The results of the present study suggest several possible interpretations with respect to the influence of NO on Rv. One interpretation is that the rate of NO production by the endothelium within this muscle group during rhythmic high-force contractions is so great that an irreversible blocker of NO production (l-ArgSA) given directly over time is necessary to counter these effects. This interpretation is suggested by Figs. 3 and 4.l-Arginine, given in low, matching, and higher doses, did not reverse this effect; its reversal required direct donation of NO to the smooth muscle or induction of a hyperosmotic vasodilatory effect through a separate pathway. The data of Hirai et al. (17), which show a significant role of the NO pathway in determination of Q˙ in exercising muscles with high-oxidative fiber type composition, support this interpretation. Also, similar to the present study, a two- to threefold difference in magnitude of effect between locally administeredl-ArgSA and the competitive inhibitor l-NAME has been reported previously for the perfused, repetitively contracting diaphragm muscle (18). By the above interpretation, the significant but less robust results with l-NAME might be expected, because higher doses of a competitive inhibitor would be required to dampen a strongly potentiated NO signal resulting from intense muscular contractions (16). Therefore, there are precedents, to which we are presently inclined, for the above interpretation of the present data.
However, another interpretation of these data is that the significant effects of the blockers are not necessarily due to NOS blockade qualities but may be due to other NO-independent endothelial effects on vascular reactivity. Within this scheme, thel-ArgSA andl-NAME experiments suggest that NO has little, if any, role in the resistance response during contractions. This interpretation also has precedent but only from experiments in which 1) the tension (from twitch contractions) was low and only competitive, reversible blockers were administered (8, 19), or2)l-NMMA was administered at resting dosages in exercising human forearms, with no increase in drug delivery to account for the dilution that occurs with active hyperemia (12, 34). Thus absent other definitive data on rhythmic tetanic contractions in this preparation, we do not favor this interpretation at present.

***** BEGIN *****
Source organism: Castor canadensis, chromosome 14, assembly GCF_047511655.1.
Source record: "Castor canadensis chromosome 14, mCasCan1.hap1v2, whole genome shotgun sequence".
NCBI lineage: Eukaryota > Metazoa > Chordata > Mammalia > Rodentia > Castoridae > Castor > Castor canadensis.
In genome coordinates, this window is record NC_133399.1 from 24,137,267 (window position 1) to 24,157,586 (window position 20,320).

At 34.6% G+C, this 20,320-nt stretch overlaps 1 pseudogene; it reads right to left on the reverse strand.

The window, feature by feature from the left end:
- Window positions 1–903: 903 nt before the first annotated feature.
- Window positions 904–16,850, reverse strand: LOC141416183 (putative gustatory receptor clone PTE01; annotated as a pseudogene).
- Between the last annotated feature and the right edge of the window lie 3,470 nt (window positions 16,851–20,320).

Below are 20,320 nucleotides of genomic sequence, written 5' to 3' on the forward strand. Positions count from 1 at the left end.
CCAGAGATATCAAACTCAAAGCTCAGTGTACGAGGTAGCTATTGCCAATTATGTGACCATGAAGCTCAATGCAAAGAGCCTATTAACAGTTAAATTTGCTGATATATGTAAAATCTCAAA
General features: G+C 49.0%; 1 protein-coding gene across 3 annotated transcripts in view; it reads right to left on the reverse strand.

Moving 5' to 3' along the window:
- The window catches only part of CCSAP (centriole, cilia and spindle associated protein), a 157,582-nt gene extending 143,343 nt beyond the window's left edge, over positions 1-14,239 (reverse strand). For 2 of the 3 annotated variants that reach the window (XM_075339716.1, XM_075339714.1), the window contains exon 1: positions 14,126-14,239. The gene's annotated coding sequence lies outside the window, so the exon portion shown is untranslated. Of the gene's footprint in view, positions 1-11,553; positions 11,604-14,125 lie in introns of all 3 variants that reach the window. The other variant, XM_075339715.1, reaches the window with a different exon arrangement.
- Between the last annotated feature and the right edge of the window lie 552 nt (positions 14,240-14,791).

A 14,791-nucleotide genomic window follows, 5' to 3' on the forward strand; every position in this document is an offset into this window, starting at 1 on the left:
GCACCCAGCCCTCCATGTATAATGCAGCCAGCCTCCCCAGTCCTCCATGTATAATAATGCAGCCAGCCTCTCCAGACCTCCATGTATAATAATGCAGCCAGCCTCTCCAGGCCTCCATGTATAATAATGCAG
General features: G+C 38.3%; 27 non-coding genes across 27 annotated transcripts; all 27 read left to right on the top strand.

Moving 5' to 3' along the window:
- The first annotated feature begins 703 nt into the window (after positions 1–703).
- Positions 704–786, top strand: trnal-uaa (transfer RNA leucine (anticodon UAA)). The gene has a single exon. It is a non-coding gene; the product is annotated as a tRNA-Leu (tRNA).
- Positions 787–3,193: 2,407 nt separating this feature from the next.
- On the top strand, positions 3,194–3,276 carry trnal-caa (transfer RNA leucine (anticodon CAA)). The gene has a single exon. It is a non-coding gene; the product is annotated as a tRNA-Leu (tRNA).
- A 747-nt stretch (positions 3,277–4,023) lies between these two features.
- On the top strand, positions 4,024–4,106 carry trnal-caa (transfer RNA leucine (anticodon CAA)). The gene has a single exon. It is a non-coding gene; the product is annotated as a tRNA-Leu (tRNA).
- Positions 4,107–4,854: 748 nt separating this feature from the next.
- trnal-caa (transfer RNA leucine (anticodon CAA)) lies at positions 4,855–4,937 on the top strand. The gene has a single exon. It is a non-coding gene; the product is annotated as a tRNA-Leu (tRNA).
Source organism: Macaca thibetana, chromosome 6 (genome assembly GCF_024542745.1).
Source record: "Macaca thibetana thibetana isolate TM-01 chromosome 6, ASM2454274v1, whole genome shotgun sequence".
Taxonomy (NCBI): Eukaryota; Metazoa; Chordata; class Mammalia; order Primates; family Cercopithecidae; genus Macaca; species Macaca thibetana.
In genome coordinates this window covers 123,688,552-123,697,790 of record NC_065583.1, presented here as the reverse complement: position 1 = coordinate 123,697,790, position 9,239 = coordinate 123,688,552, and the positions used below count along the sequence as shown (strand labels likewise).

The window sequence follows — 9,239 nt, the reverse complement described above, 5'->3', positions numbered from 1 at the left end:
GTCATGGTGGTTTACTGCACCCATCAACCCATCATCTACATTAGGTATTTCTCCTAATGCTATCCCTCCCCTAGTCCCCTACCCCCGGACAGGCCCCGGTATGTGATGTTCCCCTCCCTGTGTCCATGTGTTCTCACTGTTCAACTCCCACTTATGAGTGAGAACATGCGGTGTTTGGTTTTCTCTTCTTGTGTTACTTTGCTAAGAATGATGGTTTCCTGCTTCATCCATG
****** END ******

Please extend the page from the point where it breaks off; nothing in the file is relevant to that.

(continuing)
A third interpretation is thatl-ArgSA produced increases in Rv indirectly, through effects within the contracting muscle fibers, as opposed to a direct effect on the vascular endothelium. For instance, some cross bridges might have persisted after activation, thus prolonging tension during relaxation, elevating baseline PIM between activations, and increasing Rvbecause of a mechanical restriction or occlusion of the muscle vasculature (4). This interpretation is supported by1) the fact that Q˙was decreased significantly despite pump control of perfusion during infusion of l-ArgSA (Table 2),2) the development of significant Tpass and the PIM baseline elevation during infusion of l-ArgSA (Fig. 6), and 3) previous studies showing theQ˙-limiting and fatigue-enhancing effect of elevated preload (2), possibly resulting in the accentuated decline of Tact and peak PIM duringl-ArgSA infusion (Fig. 5). Therefore, this indirect mechanism of alteration of Rv byl-ArgSA would be due to a mechanical effect, produced by alterations in muscle-fiber contractile activity and its effect on vessel occlusion during contractions (3, 4).
Finally, it is also possible that large amounts of NO are produced by the myofibers themselves during high-intensity contractions (5), which may augment the shear-induced NO production by the endothelium. Within this interpretation, the Rveffects of bothl-ArgSA andl-NAME are again encompassed. The fact that NOS has been reported to exist in skeletal muscle fibers (20) is further consistent with this possibility. If NO production by contracting muscle fibers in situ is significant, it stands to reason that either a noncompetitive, irreversible NOS inhibitor or elevated doses of a competitive, reversible NOS inhibitor would be necessary to counter this NO “load.” Furthermore, based on the fact that increased NO production from contracting muscle has been reported to occur (5), it is possible that the concentration gradient forl-arginine release from skeletal muscle into the circulation may become >6.5-fold (9). This would present an additional competitive flux that would have to be overcome by higher dosing during contractions forl-NAME to be most effective. Although presently speculative, this interpretation offers an interesting possibility of additional sources of vasoregulatory signals that may be induced with high-intensity muscular activity.